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Questions and answers about: tuna
Can you still eat tuna? And what about the dolphins? We explain what the problems can be when fishing tuna and what consumers should pay attention to.
The main questions about tuna
Is tuna critically endangered?
There is no such thing as tuna - eight different types of tuna are hidden behind the name "tuna" (Thunnus) as well as the real bonito, also called skipjack (Katsuwonus pelamis), which is not tuna at all, but is often traded as "canned tuna".
Many tuna stocks, including all bonito stocks, currently have healthy stocks. However, some tuna stocks are severely overfished. As a result, members of Mexico's four largest fishing companies, for example, have voluntarily pledged to stop fishing for the Pacific bluefin tuna so that it can recover.
If you want to eat tuna, you should limit your purchase to MSC-certified products. You can currently find white tuna, yellowfin tuna and bonito with the MSC seal in well-stocked German supermarkets.
How is tuna caught?
There are different fishing methods for tuna. How exactly a particular tuna is caught depends on many different factors. Among other things, of the species (there are many different species of tuna) that also has an influence on where the tuna lives, how big it is and how the school behaves. Which methods are used also depends on the fishery, e.g. on its size, on the area in which it fishes, or on which fishing method is traditional.
The following types of gear are often used for tuna fishing:
Tuna fishing methods
Schooling fish such as herring or tuna that live in the free water column are often caught with purse seine.Learn more
Bottom longlines are among the oldest passive fishing gears and can be used on uneven and rough seabed, where other fishing gears are no longer used.Learn more
Hand-held fishing rods, such as those used in tuna fishing, consist of simple rods with fishing lines and hooks.Learn more
What do tuna have to do with dolphins?
Most species of tuna have nothing to do with dolphins. They live separately from each other and the fishery for these types of tuna does not normally have dolphin bycatch.
Only the Yellowfin Tuna in the Mexican East Pacific is associated with dolphins. This means that dolphins and schools of yellowfin tuna usually swim close together in this area. Fishermen in the region have therefore used the presence of dolphins as an indication of the presence of yellowfin tuna for centuries.
The dolphins swim on the surface of the water, the shoal of yellowfin tuna up to 150 meters below. The reasons for this are largely unexplored and unknown, but this schooling behavior can only be observed in adult, older fish of this species, and not in younger specimens or other tuna species.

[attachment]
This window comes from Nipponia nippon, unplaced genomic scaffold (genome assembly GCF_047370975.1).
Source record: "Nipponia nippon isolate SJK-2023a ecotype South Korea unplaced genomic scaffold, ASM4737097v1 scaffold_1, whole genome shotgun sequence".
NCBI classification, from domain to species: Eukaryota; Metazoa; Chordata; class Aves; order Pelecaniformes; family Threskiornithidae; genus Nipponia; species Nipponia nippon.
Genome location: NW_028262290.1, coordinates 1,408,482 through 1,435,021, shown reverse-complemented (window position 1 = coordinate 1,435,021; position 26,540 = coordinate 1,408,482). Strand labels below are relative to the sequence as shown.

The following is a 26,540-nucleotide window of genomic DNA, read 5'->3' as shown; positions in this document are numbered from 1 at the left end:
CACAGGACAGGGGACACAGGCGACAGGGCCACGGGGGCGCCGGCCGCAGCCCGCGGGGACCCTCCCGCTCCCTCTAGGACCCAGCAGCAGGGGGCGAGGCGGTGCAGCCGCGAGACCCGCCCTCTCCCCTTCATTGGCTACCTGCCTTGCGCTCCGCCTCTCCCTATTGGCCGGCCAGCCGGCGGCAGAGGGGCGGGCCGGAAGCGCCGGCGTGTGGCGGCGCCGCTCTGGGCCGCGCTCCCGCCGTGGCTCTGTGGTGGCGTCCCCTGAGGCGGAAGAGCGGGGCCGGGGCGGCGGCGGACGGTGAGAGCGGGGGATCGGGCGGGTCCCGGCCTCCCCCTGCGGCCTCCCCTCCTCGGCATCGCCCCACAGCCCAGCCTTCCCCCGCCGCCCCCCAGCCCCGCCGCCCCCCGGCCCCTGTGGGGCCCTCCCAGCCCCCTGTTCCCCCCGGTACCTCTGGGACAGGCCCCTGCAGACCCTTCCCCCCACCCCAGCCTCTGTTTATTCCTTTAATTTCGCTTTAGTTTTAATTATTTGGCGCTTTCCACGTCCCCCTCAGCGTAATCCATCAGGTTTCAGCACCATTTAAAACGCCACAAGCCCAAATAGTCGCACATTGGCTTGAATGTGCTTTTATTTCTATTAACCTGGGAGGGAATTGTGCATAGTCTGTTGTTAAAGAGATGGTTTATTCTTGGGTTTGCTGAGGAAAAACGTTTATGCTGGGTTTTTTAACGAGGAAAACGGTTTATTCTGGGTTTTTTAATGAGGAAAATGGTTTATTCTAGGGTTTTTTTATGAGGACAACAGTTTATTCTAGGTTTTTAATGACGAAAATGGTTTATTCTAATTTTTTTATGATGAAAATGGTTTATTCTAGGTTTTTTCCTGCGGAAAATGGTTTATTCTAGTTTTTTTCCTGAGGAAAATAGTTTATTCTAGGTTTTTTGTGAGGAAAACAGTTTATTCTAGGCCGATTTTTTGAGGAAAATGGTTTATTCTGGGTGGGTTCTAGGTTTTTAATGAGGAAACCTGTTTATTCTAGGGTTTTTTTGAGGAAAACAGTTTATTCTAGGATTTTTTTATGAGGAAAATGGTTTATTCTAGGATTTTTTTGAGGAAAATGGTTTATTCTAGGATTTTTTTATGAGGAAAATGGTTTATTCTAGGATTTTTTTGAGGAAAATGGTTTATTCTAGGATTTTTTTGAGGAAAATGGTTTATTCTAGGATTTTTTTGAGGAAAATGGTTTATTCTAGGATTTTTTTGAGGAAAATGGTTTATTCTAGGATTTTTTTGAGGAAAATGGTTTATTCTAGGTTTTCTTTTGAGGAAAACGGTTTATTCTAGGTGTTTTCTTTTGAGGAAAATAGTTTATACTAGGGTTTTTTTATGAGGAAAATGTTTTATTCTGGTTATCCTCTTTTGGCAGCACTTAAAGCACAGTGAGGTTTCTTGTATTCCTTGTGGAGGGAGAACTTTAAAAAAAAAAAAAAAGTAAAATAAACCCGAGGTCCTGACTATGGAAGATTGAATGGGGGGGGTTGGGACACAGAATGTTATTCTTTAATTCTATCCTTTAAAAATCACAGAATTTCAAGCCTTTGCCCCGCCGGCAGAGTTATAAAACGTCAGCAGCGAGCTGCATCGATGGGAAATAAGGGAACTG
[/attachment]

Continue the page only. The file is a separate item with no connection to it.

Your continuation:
In the northeastern Pacific, tuna is usually caught using purse seine. With the help of a dinghy, a net is laid out in a ring around a school of fish and then pulled together. Since the dolphins swim above the tuna, the by-catches of dolphins in this type of fishery have been extremely high in the past and the Mexican tuna fishery has been one of the most controversial fisheries from an environmental perspective for decades. In 1989 the dolphin bycatch was 132,000 animals. A rethink in the fishing industry was urgently needed. And this rethinking has taken place: the number of dead dolphins in the tropical Northeast Pacific has been reduced by 99%. The fishery, for example, places divers in every net - in case a dolphin gets into the net and has to be led out.
How are tuna caught with decoy buoys (fish collectors, FADs)?
Lock buoys have established themselves as a common practice, especially in purse seine fishing in tropical waters. Schooling pelagic fish such as tuna - and above all the bonito or skipjack - like to romp around in the vicinity of such objects, which is why the decoy buoys are specifically used for tuna fishing. A distinction is made between freely floating or drifting FADs and those anchored on the sea floor.
For many fisheries operations, NGOs and the Regional Fisheries Management Organization (RFMO) responsible for managing the various tuna stocks, developing better FAD management is high on the agenda. RFMOs and sustainable fisheries take various measures to this end. These include limiting the number of FADs used, using biodegradable materials and developing management plans to specifically limit the impact of fishing with fish collectors.
The MSC neither supports nor prohibits the use of decoy buoys. Like any other fishing method, decoy buoys can have different effects in different ecosystems. Basically: A fishery can only be MSC-certified if its fishing method does not irreversibly damage the ecosystem and does not endanger the healthy population of the target species and the species caught.
Which tuna can I eat?
When buying tuna, you should always pay attention to the MSC seal. You can currently find white tuna, yellowfin tuna and skipjack with the MSC seal in well-stocked supermarkets.
More information on tuna
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